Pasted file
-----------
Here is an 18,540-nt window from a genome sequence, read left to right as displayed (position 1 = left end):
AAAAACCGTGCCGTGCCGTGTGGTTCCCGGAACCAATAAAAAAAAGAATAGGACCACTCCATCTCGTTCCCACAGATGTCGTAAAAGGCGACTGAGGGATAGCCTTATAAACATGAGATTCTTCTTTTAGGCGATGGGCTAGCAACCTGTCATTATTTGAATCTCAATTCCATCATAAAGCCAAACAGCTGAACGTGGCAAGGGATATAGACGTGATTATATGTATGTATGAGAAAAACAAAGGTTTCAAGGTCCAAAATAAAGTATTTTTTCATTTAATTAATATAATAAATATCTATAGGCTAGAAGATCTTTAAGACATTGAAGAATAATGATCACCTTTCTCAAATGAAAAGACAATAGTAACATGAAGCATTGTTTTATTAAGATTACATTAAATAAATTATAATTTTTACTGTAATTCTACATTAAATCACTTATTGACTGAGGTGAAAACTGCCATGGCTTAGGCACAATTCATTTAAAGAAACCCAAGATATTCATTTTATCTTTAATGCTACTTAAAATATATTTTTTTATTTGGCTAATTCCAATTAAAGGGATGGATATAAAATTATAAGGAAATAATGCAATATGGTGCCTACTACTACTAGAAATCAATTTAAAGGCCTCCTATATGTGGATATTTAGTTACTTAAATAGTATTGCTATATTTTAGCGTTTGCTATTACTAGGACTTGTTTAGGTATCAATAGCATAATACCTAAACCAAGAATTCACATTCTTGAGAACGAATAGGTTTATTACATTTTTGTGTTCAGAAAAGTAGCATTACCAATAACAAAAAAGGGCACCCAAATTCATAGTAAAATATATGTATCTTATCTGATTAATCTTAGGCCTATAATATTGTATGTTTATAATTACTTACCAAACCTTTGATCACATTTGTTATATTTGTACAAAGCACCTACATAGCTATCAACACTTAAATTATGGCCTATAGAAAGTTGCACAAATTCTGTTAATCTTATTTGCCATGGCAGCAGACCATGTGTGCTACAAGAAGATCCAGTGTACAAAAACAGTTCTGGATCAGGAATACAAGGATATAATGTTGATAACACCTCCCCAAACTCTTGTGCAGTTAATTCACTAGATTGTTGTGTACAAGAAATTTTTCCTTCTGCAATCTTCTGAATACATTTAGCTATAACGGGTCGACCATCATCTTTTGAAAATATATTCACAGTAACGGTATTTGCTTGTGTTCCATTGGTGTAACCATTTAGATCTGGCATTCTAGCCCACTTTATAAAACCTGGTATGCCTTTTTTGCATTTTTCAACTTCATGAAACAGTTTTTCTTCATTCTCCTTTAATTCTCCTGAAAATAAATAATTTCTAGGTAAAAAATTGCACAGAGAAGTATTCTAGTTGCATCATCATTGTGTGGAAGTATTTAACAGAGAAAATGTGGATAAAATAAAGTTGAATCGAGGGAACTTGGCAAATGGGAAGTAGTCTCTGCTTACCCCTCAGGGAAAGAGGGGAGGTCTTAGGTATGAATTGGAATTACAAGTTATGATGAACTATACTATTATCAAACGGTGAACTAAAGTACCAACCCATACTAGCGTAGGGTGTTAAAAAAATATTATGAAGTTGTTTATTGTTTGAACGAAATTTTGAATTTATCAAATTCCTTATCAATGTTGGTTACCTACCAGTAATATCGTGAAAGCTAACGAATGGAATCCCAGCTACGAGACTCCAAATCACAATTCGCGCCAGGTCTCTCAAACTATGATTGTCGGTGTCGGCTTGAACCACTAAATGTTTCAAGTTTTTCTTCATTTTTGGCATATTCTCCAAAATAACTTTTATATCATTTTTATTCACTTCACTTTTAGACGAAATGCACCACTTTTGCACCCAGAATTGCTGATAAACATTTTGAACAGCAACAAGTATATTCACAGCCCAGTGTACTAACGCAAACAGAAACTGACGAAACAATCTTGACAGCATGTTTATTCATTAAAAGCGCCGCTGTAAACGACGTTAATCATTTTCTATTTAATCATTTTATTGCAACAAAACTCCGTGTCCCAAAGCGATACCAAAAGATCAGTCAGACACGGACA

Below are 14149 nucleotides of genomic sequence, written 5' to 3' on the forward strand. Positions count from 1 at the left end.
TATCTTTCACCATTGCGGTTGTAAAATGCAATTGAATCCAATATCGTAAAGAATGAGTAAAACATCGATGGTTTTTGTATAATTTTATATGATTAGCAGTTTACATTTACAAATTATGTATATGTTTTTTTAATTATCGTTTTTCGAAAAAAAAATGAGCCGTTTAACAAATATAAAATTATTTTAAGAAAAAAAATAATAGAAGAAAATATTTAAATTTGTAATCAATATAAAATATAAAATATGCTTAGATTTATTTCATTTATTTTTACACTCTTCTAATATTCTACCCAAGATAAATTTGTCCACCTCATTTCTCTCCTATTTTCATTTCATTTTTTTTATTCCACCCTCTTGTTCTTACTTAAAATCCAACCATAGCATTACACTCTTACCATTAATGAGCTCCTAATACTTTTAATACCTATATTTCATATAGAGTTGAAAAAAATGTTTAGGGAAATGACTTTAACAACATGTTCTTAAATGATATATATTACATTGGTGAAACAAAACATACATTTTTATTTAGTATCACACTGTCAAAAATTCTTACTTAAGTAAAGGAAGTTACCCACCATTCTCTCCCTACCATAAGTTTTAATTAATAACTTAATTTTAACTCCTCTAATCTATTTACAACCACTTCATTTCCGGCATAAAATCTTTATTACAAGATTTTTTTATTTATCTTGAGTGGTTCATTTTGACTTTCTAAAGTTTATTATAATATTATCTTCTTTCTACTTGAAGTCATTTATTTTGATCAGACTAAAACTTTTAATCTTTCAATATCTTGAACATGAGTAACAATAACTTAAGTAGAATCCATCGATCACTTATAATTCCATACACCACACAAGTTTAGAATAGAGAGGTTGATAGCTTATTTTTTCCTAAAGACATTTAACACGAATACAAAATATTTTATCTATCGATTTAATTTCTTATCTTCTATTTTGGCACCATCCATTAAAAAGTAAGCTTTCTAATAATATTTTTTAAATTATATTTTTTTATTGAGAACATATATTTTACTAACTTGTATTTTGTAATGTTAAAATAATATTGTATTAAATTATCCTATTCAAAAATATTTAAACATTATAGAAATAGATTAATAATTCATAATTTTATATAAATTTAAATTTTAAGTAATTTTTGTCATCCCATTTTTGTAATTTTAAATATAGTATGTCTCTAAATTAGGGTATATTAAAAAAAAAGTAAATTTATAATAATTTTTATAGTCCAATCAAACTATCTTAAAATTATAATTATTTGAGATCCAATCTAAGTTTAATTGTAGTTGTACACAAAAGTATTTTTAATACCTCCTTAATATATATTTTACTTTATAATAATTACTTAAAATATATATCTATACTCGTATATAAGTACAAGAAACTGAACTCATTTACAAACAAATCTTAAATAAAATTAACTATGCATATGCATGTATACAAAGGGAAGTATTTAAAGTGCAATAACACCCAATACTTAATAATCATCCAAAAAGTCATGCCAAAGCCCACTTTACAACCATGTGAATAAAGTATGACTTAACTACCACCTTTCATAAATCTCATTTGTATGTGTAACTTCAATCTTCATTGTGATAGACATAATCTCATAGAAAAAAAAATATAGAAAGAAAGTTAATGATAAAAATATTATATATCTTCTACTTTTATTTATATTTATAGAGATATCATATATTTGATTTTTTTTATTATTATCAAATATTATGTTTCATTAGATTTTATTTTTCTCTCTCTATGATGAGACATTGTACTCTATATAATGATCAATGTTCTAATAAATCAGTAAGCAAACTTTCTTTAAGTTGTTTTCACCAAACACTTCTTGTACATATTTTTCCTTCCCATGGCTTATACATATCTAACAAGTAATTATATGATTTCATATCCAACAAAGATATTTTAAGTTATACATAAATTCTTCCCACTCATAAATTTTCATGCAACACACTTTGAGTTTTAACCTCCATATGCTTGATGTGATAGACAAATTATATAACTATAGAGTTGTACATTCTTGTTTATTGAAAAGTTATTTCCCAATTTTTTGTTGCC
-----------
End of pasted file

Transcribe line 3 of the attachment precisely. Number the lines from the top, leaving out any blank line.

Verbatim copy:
Below are 14149 nucleotides of genomic sequence, written 5' to 3' on the forward strand. Positions count from 1 at the left end.